It’s that time of year again – you’ve (sort of) got the hang of your classes, you have (a short) break coming up before finals, and you (kind of) feel free to think about your future in research. Your department office, OIP, PEI, and Princeton offices you’ve never heard of are sending out long lists of opportunities to do research in fantastic, far-off places – China! France! San Francisco! The E-Quad!
How do you choose? A few weeks ago, Stacey wrote an excellent post detailing a few of the clearinghouses researchers have for finding opportunities, and my fellow correspondents are working on a Resources for Researchers list of opportunities and support systems for researchers on-campus (watch this space). But with so many opportunities out there, it’s hard to be sure that you’re choosing the best one. Whether choosing a summer internship, a JP, or a thesis advisor, here are a few things you can think about as you pick what to apply to and listen to.
(Since I’m a biochemist, some of the following advice is particular to lab research, but much of it is worth considering on the search for field or archive research or (shudder) post-graduation jobs.)
Step One: Relax. There are many good opportunities out there, and no single scale to judge them on, so you will never know if you’ve chosen the “best” one. The key is that you (brilliant Princeton student that you are) will pick up skills, experience, and insight from any number of them. But if you go into it constantly questioning whether you would have gotten more from a different research project, you’re not going to be well-positioned to get as much possible out of whatever project you end up doing. My first summer of research was in yeast genomics. Am I still at all interested in a future studying yeast genomics? No. But the data analysis, record-keeping, and research skills I learned will stay with me forever.
Step Two: Think of skills you have, or that you want to build upon. Even if you’re not interested in, say, shepherding E. coli or troubleshooting NMR machines in the long run, cell culture and spectroscopy are useful skills for all manner of research – if you can find a problem you’re interested in, and you can solve it while learning new skills, do it!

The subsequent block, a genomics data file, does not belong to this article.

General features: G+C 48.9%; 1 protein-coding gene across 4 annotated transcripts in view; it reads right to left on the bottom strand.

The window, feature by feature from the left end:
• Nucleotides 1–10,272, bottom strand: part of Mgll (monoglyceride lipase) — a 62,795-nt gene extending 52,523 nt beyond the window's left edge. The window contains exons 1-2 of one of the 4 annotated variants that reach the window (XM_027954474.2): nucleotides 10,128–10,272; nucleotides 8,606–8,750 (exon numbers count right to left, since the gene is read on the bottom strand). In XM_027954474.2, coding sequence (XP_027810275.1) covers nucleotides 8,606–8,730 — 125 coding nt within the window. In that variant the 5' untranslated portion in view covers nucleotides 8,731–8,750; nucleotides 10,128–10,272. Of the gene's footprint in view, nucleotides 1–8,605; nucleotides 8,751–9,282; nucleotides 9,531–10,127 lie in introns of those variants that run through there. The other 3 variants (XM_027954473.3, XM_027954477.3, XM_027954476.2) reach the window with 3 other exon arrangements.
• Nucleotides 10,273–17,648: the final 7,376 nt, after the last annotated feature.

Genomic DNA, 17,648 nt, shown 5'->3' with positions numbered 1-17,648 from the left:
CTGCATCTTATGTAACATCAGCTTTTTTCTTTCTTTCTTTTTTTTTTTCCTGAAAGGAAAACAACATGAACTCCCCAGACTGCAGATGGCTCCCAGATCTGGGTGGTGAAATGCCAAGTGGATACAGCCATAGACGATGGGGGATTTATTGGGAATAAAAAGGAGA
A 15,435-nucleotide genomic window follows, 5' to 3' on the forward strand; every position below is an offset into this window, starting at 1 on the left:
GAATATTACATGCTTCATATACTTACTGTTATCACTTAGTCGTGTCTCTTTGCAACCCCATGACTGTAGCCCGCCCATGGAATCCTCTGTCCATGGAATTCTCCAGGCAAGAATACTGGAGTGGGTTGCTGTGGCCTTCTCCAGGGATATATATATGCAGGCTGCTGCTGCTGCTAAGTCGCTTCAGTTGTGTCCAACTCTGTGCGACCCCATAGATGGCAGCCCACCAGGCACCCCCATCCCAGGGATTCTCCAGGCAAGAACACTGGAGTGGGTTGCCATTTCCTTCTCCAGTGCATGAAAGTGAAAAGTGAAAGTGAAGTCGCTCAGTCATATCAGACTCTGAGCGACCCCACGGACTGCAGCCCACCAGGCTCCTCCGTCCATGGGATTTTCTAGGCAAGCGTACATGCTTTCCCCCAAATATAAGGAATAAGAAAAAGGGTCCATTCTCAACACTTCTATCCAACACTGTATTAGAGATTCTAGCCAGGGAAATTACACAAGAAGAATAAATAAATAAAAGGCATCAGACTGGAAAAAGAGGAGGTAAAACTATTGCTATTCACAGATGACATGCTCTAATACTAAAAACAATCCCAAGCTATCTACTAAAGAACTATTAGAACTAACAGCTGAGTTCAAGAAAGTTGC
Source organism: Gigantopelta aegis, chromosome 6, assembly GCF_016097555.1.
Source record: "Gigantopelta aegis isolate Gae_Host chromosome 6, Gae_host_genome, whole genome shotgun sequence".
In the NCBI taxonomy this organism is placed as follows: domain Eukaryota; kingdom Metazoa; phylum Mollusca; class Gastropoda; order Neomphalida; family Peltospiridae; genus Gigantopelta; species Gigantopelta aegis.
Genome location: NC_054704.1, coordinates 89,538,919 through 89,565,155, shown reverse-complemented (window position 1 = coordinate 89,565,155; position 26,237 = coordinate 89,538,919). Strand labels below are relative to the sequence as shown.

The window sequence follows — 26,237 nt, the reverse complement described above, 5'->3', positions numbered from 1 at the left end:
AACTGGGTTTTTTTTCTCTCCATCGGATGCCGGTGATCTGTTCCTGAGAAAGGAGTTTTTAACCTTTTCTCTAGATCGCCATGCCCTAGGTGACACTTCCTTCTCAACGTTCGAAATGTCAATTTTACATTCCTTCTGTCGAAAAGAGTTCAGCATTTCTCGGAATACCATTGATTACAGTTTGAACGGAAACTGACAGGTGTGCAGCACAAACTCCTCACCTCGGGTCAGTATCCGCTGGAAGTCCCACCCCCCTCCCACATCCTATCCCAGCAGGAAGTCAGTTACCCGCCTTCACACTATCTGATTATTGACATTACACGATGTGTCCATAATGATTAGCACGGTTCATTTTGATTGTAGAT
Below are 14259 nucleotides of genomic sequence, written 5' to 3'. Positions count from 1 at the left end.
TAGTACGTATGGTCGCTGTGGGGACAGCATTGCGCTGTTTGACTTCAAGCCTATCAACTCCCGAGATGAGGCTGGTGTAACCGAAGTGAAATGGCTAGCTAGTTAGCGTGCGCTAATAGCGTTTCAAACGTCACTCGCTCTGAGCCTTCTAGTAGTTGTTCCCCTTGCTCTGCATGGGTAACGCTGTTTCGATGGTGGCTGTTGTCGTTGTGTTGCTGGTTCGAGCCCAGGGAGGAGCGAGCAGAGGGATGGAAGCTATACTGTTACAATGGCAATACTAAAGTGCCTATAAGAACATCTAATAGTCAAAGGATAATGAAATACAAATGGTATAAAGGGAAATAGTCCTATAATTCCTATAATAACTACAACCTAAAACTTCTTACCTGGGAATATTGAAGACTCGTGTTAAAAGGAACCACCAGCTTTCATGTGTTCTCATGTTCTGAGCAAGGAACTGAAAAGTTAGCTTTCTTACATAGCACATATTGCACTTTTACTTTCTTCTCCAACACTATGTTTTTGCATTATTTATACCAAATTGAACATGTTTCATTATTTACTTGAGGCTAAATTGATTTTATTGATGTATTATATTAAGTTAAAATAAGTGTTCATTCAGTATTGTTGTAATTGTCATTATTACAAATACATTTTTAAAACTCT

Step Three: Find problems you’re excited to solve, or questions you’re excited to answer. Research can often be frustrating, and if you’re not interested in the end goal, you’re going to have a tough time staying motivated in the day-to-day. It’s a lot easier to get to work when I remind myself about how wicked cool the proteins I’m designing will be if I succeed.
Maybe you’re not sure what problems you’re interested in solving. Talking to older students about their work, attending guest lectures, and even pursuing interesting questions in class can help point you in the right direction (or one of many right directions). Somewhere, you’ll feel that tingle of excitement — this research could be onto something really freaking cool. Follow that instinct.
Step Four: Find a good lab environment. Some labs are their own universes, with sub-groups, semi-annual retreats, cliques, and inside jokes, all overseen by a PI who’s rather distant from the day-to-day. Others are miniscule: the lab I worked in freshman summer was me, my PI, and two lab techs. There are advantages to both. In small labs you’ll often have the chance to work side-by-side with your PI to directly benefit from the expertise of scientists at the pinnacle of their fields — as an added bonus, they’ll know you better for that all-important rec letter. In large labs you’ll have many more students to learn from and bounce ideas off of regarding your research and, if they’re a few years more experienced than you, regarding your life and future. I’m a fan of the mid-size lab, which I think provides a happy medium, but you should find the one which best serves your personality and needs. Whatever size you choose, make sure the grad students seem genuinely happy and sane: both your research and your well-being will benefit.
Step Four-and-a-half: This should be obvious, and it’s seldom a problem, but make sure you actually like the people in your lab. Especially as an undergrad, there’s no reason to toil under a research advisor or mentor you don’t work well with. Nobody benefits from that.
A diamond may be forever, but an undergrad research project certainly isn’t.
Step Five: Don’t be afraid to try something you wouldn’t think of trying! A diamond may be forever, but an undergrad research project certainly isn’t. Even if it’s your senior thesis, you’re not going to be locked into this niche for the rest of your career. Nothing beats hands-on experience for figuring out what research projects excite you. And if it turns out that’s not the project you want to devote your life to, that’s OK too. You’ll pick up new skills, contribute to the group, and move on: older, smarter and, perhaps, wiser.
— Bennett McIntosh, Natural Sciences Correspondent